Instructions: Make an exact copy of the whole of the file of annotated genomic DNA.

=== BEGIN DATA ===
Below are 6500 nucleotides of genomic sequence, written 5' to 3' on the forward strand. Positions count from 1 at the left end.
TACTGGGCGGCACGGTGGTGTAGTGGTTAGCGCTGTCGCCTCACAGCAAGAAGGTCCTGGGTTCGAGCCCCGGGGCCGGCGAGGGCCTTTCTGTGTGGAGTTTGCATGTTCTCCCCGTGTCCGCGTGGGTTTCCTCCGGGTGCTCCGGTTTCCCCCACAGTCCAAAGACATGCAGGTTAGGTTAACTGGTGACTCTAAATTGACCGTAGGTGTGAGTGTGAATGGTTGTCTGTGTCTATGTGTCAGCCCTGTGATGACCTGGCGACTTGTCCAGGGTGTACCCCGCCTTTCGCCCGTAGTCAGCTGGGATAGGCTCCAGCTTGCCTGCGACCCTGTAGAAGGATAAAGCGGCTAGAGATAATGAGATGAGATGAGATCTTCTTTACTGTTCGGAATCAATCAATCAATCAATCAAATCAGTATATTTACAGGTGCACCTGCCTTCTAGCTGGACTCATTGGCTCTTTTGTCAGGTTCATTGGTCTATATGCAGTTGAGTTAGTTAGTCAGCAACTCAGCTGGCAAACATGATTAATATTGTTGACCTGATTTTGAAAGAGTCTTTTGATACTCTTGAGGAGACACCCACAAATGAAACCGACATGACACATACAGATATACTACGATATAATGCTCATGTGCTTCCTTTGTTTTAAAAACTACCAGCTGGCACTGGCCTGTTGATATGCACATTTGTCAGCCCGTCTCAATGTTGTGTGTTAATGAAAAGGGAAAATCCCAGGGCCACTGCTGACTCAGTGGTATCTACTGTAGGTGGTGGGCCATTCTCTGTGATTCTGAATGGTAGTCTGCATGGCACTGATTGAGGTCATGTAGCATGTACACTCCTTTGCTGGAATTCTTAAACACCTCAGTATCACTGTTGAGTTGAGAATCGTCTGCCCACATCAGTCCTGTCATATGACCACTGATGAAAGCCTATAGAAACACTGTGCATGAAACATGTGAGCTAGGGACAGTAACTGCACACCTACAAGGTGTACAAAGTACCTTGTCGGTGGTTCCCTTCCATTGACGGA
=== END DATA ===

Below are 6500 nucleotides of genomic sequence, written 5' to 3' on the forward strand. Positions count from 1 at the left end.
TACTGGGCGGCACGGTGGTGTAGTGGTTAGCGCTGTCGCCTCACAGCAAGAAGGTCCTGGGTTCGAGCCCCGGGGCCGGCGAGGGCCTTTCTGTGTGGAGTTTGCATGTTCTCCCCGTGTCCGCGTGGGTTTCCTCCGGGTGCTCCGGTTTCCCCCACAGTCCAAAGACATGCAGGTTAGGTTAACTGGTGACTCTAAATTGACCGTAGGTGTGAGTGTGAATGGTTGTCTGTGTCTATGTGTCAGCCCTGTGATGACCTGGCGACTTGTCCAGGGTGTACCCCGCCTTTCGCCCGTAGTCAGCTGGGATAGGCTCCAGCTTGCCTGCGACCCTGTAGAAGGATAAAGCGGCTAGAGATAATGAGATGAGATGAGATCTTCTTTACTGTTCGGAATCAATCAATCAATCAATCAAATCAGTATATTTACAGGTGCACCTGCCTTCTAGCTGGACTCATTGGCTCTTTTGTCAGGTTCATTGGTCTATATGCAGTTGAGTTAGTTAGTCAGCAACTCAGCTGGCAAACATGATTAATATTGTTGACCTGATTTTGAAAGAGTCTTTTGATACTCTTGAGGAGACACCCACAAATGAAACCGACATGACACATACAGATATACTACGATATAATGCTCATGTGCTTCCTTTGTTTTAAAAACTACCAGCTGGCACTGGCCTGTTGATATGCACATTTGTCAGCCCGTCTCAATGTTGTGTGTTAATGAAAAGGGAAAATCCCAGGGCCACTGCTGACTCAGTGGTATCTACTGTAGGTGGTGGGCCATTCTCTGTGATTCTGAATGGTAGTCTGCATGGCACTGATTGAGGTCATGTAGCATGTACACTCCTTTGCTGGAATTCTTAAACACCTCAGTATCACTGTTGAGTTGAGAATCGTCTGCCCACATCAGTCCTGTCATATGACCACTGATGAAAGCCTATAGAAACACTGTGCATGAAACATGTGAGCTAGGGACAGTAACTGCACACCTACAAGGTGTACAAAGTACCTTGTCGGTGGTTCCCTTCCATTGACGGA